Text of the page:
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United States. Office of Indian Affairs / Annual report of the commissioner of Indian affairs, for the year 1892

Reports of agents in Oklahoma,   pp. 370-409 PDF (21.8 MB)

Page 371

- 1        -Z" 
REPORTS -F .O _ --. OKIA.IPMA.                     371       - 
InAustrie&-Duriig the year th3 InA'is lhave transported 1,507,648 poutids,
freight, fori which they have received $3,63&19. They also received from
Governmentfor-products sold $815.03: from other parties, $6,000; total, $10,453.22.
Agdialtare.-The Indians plowedfor cultivation 3,535 acres and planted 21966,
from which they -realized- 
Wheat -----------   ---bushels-- 8,060 Beans-------------------- bushels-
 88 - 
Oats  .... ---------------------------- do---- 16,270  Otler vegetables ----------------
do  322 
Barley-and rye --------------------- do-..  475 Melons ---------------------------
Corn ---------------------------- --- do---- 14,280 Pumpkins - ..---------------------
Potltoes --- .......------------------ do.:--- 1,337 Hay, cut ------------------
tons  1,190 
Turnips-. -  1.  ..------------------- do-.-  352  .4illet  ----------------------------
do-  60, 
Onions -----------------do .-    233 Butter, made ------------poun- d  30
About 2,000 acres was put in corn, with a prospective yield in Jane of 50
to the acre, but owing t3-neglect and indifference of the Indians in cultivating,
exceedingly dry weather and hot wirsds in July, not more. than 15 per cent
that amount wit be realized4. The neglect and indifference of the Indians
caused by the completion of -their allotments, the opening of surplus lafds--
to  f 
white settlement and per capita payment of $182,500 during the farming aid
planting season. The above conditions also explains why 569 acres plowed
cultivaVion was not planted. 
Allotments.- As stated in my report of last year, the appropriation male
for the 
purpose of allotting lands to the Indians of this agency became exhausted
on the 
30th of September and the work stopped. During the following winter, by a
special appropriation, Congress provided funds to continue the work. Special
Agents Tackett, Parker, Kelly, Wright, and Robinson reported for'service
ruary 1, end proceeding without delay c:mpletd the allotment.3 March 30,
making 1,529; reported in last year's report 1,808, 3,337; canceled 8; total
lotments a13 per record, 3,329.;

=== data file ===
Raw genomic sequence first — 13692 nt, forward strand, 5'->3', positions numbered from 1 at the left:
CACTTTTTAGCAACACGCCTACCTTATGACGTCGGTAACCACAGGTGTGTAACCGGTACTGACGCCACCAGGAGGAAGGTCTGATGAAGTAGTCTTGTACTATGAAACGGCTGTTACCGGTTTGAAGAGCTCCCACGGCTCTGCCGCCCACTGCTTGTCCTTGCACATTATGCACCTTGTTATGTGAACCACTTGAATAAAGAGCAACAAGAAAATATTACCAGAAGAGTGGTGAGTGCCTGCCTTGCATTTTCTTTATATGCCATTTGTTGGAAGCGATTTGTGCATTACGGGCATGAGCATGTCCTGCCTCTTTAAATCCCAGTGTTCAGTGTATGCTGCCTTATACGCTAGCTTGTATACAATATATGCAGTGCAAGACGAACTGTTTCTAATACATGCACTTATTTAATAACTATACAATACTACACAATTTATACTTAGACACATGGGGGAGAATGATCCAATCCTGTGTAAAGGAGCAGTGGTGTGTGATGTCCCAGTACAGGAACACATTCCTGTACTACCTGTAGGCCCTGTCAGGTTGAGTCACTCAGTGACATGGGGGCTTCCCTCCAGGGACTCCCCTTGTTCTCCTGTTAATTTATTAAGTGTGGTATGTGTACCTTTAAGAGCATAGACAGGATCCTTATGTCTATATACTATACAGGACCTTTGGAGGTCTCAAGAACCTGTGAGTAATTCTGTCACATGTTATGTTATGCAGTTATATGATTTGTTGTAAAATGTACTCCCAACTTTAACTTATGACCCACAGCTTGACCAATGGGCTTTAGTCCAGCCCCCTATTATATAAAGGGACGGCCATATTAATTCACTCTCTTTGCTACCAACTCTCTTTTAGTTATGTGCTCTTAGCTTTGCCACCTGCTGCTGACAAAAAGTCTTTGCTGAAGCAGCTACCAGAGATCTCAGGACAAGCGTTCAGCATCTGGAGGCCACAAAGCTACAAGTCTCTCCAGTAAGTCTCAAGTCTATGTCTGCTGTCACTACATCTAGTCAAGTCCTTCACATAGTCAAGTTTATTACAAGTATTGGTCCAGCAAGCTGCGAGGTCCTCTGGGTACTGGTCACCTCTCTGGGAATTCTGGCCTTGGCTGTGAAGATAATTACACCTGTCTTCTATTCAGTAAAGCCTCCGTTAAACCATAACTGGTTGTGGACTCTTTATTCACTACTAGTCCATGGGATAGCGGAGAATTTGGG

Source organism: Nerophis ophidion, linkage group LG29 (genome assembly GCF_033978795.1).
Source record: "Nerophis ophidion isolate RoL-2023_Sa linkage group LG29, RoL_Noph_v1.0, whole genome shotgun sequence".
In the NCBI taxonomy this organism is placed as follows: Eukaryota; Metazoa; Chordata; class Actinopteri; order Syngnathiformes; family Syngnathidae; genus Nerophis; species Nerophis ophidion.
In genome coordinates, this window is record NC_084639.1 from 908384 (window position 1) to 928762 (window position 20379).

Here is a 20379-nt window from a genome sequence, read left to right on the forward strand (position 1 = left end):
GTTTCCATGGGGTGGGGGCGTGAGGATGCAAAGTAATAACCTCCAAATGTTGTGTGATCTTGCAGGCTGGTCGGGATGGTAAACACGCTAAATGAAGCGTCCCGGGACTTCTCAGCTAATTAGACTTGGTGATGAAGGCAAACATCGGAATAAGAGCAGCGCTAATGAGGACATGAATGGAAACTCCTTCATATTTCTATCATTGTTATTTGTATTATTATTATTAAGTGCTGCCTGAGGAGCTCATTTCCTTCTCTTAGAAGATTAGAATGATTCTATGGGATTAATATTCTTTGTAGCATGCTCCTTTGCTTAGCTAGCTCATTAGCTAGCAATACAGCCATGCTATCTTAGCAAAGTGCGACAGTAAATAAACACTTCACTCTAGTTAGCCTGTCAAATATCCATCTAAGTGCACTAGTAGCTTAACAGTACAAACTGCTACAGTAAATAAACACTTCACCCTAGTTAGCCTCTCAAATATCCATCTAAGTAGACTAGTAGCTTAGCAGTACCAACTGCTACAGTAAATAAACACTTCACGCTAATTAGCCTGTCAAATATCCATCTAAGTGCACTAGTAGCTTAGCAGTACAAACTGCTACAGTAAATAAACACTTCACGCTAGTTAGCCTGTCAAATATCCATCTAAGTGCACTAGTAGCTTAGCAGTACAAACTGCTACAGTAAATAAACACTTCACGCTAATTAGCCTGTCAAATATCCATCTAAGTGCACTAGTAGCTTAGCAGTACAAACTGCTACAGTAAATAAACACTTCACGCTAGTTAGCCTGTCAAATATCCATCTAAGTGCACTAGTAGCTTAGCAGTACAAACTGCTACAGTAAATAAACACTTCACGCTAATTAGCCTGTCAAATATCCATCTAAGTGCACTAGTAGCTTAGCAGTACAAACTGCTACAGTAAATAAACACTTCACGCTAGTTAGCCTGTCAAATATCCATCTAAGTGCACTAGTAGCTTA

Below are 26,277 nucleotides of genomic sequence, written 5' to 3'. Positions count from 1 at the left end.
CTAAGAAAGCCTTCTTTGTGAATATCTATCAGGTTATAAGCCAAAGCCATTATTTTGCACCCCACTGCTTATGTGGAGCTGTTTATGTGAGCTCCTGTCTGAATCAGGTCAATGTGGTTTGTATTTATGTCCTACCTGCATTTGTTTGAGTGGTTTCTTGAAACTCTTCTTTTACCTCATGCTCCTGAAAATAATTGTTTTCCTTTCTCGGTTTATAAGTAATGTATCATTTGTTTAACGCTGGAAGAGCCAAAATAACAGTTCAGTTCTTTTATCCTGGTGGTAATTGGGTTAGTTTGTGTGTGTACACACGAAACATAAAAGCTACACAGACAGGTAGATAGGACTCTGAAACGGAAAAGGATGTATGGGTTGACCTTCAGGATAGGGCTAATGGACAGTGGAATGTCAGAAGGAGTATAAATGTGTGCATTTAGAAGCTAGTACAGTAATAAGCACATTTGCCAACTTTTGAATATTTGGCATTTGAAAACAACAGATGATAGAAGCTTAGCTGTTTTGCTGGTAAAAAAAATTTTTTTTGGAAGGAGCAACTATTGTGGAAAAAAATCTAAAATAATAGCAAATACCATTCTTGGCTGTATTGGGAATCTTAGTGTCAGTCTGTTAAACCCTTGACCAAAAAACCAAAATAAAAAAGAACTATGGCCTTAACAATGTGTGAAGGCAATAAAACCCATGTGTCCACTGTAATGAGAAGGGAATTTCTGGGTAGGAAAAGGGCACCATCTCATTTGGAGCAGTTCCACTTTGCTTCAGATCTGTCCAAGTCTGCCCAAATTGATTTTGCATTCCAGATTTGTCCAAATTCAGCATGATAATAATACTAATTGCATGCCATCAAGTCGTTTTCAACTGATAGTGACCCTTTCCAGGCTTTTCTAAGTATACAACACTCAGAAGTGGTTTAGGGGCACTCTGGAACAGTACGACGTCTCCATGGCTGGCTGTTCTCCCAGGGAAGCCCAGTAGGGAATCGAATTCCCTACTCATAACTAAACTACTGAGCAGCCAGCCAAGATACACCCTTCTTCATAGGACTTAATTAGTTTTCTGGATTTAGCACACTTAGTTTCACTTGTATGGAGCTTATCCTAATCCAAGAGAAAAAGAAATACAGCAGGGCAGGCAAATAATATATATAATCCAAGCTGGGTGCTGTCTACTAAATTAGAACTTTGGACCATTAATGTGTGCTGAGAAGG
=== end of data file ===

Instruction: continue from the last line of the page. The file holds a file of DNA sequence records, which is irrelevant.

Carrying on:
By proclamation of the President the 19th day of April, at high noon, was
designated when the surplus lands of this reservation would be open to settle-
ment. I ifnstructed the Indians to be on -their allotments on that day, to
the home-seekers kindly, show them the boundaries of their allotments, and
give them any information they could relative to lands subject to entry.
employes were instructed to be vigilant in their f espective districts to
tect the Indians in their individual holdings and prevent conflicts. I am
to say no serious trouble occurred between Indians and white, or other parties.
Some few errors have been discovered in the'allotments, which are reported
your office as they come up and are being rectified as ra-pidly as possible.
Relative to results from the practical working of the allotment laws, the
ter is in embryo and very little practical results have so far been attained.
About 50 per cent of the Indians reside upon'their allotments, and 113 have
prolved their allotments by breaking from 3 to 40 acres of prairie, constructing
fences, building houses, digging -wells., etc. 
Many applications have been made by Indians to lease their lands, but as
most instances they do not fall-withimt the provisions of the law as interpreted
by your office their  applications are therefore-not considered- by this
office.  -i 
Owing to the short period (three years for agricultural purpoles) for which
lease can be made under the present law, responsiblewhite nn .say they can
not afford to fence, break the land, build suitable houses, sheds, dig a
well, 4nd = 
make other improvements necessary for a comfortable home for three years
of the land. I would, therefore, recommend an amendment to the law pqrmit-
ting the leasing of -Indian allotments in excess of what they can properly
for a period of five years for agricultural purposes. 
Very few settlers are intermingled with allqttees; many of the settlers after
filing returned to their homes in Kansas, Texas, and elsewhere to harvest
and are now returning to their claims, The Indians with whom I have con-
versed express a desire for frienally associations with their white neighbors.
to what will be the. general effect of the allotment system and citizenship
upon - .4 
the Indians under my charge, the short period of time since they were brought
under this condition, and the fact that they have not been subjected to the
of the Territory to any -considerable extent precludes the giving of an intelligent
opinion as to what will be the general effect. I believo  bowever, it will
event-  : 
ualy work greatly to their advantage as a people.                       
   :   _ 
If it is decided they are.-citizens and their personal prop 3rty, including
im-  :-i 
provements upon their allotments subject to taxation, it will work a great
hard-  : 
ship to them, and will for~ atime tend to discourage industry an~d civilization
aimong them.,                                                           

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